AN appeal to ensure a medieval relic goes on display in the area where it was discovered has reached a milestone.

The Richmondshire Museum, in Richmond, North Yorkshire, has raised £1,000 of the £3,800 it needs to buy a 14th Century silver seal matrix, which was discovered two years ago by treasure hunters in nearby Bromptonon- Swale.

Committee members at the museum say the remaining funding needed to buy the artefect from the British Museum, in London, will be met by a series of grants.

It is expected that the tiny oval medallion, which shows the murder, in 1170, of St Thomas Becket, in Canterbury Cathedral, will go on display in Richmond next year.

The silver seal, which bears a Latin inscription and the figures of three knights, was designed to be worn around the neck, and would have been used to form a wax seal to authenticate documents.

It dates from the early 1300s, when a chantry dedicated to Becket was founded in the Chapel of the Holy Trinity, in Richmond Market Place.

Angus Goodfellow, a committee member at the museum, said: “Our appeal for funds to buy the Brompton seal matrix has been successful.

“We were asked by the British Museum if we wished to buy it for £3,800, so saving it for Richmond.

“An appeal was launched to raise £1,000, with the rest to be found from grants.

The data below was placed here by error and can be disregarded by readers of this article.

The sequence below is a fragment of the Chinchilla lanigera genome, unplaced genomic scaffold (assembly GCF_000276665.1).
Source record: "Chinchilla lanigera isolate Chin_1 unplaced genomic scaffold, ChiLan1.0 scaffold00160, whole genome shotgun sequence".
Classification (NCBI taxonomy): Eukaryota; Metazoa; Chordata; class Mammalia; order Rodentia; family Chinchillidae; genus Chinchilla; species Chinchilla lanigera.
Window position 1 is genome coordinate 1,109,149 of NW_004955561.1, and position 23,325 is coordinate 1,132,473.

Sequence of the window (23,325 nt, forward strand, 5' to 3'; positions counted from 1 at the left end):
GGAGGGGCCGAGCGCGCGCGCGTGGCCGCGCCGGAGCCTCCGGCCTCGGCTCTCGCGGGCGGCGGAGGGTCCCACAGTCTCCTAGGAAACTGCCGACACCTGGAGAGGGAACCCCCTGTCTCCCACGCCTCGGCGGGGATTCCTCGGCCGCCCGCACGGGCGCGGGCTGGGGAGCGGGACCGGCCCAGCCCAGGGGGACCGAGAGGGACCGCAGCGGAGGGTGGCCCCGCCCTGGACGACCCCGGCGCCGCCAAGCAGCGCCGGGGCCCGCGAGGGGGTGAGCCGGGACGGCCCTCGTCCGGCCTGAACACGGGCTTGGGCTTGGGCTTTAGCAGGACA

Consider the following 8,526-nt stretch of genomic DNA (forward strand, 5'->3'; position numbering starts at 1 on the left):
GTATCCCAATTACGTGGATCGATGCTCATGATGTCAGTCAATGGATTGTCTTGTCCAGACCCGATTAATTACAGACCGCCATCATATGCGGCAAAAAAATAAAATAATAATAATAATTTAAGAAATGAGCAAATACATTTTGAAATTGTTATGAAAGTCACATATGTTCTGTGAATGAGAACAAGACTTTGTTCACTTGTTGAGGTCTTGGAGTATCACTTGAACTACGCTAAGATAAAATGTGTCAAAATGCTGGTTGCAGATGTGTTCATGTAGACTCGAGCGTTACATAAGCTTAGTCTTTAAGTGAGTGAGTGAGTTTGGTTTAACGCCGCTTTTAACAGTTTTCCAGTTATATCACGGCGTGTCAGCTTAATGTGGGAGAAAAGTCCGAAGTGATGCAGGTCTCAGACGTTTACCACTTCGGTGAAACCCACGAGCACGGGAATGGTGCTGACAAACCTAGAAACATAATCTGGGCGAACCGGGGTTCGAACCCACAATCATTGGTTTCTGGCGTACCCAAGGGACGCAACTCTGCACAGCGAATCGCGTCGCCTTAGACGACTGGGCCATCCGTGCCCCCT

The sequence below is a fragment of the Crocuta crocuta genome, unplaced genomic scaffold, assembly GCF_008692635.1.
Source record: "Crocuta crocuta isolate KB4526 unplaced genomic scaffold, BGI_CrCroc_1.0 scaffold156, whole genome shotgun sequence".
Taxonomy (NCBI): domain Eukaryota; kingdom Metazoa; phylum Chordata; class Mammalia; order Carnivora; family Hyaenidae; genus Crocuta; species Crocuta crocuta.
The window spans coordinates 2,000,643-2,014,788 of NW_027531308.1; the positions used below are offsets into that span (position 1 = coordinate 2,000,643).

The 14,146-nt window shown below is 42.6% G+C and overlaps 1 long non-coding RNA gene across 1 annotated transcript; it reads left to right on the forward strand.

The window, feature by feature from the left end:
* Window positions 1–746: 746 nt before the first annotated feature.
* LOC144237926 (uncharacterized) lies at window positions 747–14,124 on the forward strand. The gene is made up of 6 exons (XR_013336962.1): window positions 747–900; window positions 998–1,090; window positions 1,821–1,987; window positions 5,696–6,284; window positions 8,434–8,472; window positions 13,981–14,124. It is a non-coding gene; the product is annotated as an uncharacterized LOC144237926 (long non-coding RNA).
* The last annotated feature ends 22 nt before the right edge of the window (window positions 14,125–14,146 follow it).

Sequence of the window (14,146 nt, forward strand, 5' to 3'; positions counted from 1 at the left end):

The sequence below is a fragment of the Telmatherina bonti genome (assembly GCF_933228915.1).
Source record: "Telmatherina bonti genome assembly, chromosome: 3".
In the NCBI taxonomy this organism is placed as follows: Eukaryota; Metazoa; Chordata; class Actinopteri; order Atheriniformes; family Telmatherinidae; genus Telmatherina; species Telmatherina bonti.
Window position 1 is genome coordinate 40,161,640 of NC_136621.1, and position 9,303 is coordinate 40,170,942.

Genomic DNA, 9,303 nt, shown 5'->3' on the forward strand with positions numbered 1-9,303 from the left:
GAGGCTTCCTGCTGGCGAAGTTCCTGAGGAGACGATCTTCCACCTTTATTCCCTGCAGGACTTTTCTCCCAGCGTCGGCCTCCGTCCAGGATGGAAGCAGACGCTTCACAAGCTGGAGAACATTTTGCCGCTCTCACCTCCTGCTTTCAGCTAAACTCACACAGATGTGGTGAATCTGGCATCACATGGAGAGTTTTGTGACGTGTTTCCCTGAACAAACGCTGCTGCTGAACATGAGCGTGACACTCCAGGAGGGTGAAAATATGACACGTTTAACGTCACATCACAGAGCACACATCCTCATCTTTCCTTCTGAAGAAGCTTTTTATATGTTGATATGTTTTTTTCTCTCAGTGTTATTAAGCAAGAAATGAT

“Our target has been reached, with the necessary grants to come from the Art Fund and the Victoria and Albert Museum, in London.

“We close for the winter at the end of this month.

“The seal will be put on display when the museum reopens, next year.

“Seal matrices showing Becket’s killing are rare and it is possible this matrix was associated with the chantry in Richmond, so it is of great local importance.”

Mr Goodfellow said the medallion would be subject to tight security when it goes on display, in the museum’s medieval history gallery.

It was found by metal detecting enthusiast Carl Richardson, of Coxhoe, County Durham, in October 2006.

An ownership dispute ensued, involving Mr Richardson, fellow treasure seeker Richard Hunter, from Peterlee, east Durham, and landowner John Wray, which will be resolved by the British Museum.

Those deemed to have a genuine interest in the item will share the proceeds of its sale.

At an inquest, in Harrogate, in January, coroner Geoff Fell classified the seal matrix as treasure.

■ The Richmondshire Museum’s winter lecture season begins on Thursday, October 30, at 7.30pm, in Richmond town hall.

Curator Gordon Alexander will give a talk, entitled Gilling, Easby and Skeeby and a Sicilian martyr?

Admission costs £2, including refreshments.